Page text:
The celebration of the seemingly mundane and quotidian is a recurrent theme of the poem. Animals, plants and insects find several references. The author employs geographical and ecological markers are part of ‘his’ identity. For example, in line 694, section 32 we see “They [animals] bring me tokens of myself … they evince them plainly in their possession” (line 694). The theme of interconnectedness and interdependency of all life forms is best illustrated in Whitman’s allusions to animal life. Though his work preceded Charles Darwin’s publication of the Theory of Evolution by Natural Selection, Whitman’s position aligns with the scientific view. The line “I believe a leaf of grass is no less than the journeywork of the stars” (Section 31) is remarkably congruent with the theory of evolution. Whitman is also hinting at a larger philosophical point that the individual ego is small and insignificant in the cosmic scheme of things. The poem captures Whitman’s understanding of the nature of the soul. For example, the author has claimed in another publication that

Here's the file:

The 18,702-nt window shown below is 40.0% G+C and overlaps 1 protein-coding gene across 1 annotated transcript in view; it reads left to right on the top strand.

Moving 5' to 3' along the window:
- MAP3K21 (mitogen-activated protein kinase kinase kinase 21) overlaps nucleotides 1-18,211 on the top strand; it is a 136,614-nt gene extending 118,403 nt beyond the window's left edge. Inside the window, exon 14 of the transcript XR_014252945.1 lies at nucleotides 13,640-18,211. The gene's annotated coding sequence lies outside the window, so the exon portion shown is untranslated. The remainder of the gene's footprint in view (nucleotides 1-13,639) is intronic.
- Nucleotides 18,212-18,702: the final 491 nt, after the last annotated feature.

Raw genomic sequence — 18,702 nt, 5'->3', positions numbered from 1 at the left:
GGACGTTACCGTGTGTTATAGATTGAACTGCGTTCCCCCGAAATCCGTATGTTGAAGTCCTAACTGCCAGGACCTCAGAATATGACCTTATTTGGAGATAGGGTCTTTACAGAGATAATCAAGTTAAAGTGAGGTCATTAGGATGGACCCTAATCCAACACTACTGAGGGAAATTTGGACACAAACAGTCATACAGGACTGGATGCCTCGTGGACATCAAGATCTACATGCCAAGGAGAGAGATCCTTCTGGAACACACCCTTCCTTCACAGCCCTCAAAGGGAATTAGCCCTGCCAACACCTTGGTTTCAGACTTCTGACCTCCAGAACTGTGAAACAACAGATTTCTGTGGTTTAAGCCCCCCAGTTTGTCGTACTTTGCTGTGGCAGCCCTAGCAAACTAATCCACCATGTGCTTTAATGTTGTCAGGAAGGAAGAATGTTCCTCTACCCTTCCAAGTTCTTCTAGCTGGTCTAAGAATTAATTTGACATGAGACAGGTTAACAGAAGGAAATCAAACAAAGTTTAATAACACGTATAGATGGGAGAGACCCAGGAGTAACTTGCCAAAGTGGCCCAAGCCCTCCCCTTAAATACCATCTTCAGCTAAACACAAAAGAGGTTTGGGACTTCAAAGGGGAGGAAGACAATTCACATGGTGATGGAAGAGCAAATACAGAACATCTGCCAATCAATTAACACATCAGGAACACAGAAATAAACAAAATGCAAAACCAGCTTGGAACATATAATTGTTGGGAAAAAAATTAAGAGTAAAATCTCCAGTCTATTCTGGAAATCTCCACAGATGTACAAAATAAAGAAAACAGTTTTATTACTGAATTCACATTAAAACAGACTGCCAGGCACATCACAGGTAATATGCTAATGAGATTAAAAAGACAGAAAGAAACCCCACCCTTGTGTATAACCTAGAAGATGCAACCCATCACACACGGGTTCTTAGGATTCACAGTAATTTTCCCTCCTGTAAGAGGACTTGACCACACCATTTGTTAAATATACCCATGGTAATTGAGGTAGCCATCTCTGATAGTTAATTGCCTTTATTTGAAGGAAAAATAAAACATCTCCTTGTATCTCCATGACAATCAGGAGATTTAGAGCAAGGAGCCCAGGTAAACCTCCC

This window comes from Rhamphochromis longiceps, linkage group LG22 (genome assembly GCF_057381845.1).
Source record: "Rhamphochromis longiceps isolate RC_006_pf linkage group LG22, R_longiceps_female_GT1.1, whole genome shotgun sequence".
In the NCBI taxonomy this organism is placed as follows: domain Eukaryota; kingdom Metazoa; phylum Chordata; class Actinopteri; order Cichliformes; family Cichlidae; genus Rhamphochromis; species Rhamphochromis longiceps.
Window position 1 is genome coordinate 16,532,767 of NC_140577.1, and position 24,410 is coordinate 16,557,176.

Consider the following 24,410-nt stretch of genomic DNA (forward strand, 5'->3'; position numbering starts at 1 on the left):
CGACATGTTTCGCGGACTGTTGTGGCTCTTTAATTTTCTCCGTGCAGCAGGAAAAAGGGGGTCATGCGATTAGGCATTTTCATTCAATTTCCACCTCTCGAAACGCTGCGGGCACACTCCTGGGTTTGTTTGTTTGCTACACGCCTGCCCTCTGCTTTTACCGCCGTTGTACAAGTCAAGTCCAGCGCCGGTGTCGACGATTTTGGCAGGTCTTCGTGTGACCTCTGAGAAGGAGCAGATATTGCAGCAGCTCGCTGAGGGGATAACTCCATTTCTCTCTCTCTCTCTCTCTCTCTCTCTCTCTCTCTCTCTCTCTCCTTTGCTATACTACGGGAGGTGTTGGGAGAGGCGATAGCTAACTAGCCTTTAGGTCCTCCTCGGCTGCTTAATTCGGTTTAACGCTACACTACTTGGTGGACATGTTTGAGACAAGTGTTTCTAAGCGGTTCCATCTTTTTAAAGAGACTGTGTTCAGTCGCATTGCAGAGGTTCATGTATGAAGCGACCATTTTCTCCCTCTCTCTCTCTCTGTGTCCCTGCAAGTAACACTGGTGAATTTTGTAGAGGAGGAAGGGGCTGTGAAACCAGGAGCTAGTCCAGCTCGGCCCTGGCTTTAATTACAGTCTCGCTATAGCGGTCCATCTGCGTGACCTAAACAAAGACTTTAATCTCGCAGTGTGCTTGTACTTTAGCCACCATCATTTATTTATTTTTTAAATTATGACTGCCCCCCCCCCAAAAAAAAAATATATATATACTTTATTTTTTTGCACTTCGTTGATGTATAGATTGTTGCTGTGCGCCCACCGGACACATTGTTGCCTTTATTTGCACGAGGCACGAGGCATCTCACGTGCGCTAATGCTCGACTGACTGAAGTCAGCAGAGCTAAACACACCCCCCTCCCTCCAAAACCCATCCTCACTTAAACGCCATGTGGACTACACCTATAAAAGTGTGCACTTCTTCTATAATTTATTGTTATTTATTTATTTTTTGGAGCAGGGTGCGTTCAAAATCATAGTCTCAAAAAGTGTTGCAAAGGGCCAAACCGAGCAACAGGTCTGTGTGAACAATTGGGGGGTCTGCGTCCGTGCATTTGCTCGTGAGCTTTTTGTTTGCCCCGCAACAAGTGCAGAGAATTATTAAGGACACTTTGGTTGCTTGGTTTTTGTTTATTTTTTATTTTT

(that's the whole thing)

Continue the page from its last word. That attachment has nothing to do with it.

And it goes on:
“the soul or spirit transmits itself into all matter–into rocks, and can live the life of a rock into the sea, and can feel itself the sea–into the oak, or other tree—into an animal, and feel itself a horse, a fish, or a bird into the earth–into the motions of the suns and stars.” (Trecker, 2011, p.12)
In conclusion, it is apt to say that Song of Myself exhibits a style that is neither immediate nor abstract. In other words, the style employed by Whitman neither conveys distance nor possess intimacy. Far removed from realism, the poem is a eulogy for the notion of unity under the sweeping grandeur of the cosmos. It is rich in features of psychology, symbolism, characterization and theme.
- Donoghue, Denis. “Of “Song of Myself”” The Hudson Review2 (2012): 247+.
- Genoways, Ted. “Inventing Walt Whitman.” The Virginia Quarterly Review2 (2005): 1+.
- Trecker, Janice Law. “The Ecstatic Epistemology of Song of Myself.” The Midwest Quarterly1 (2011): 11+.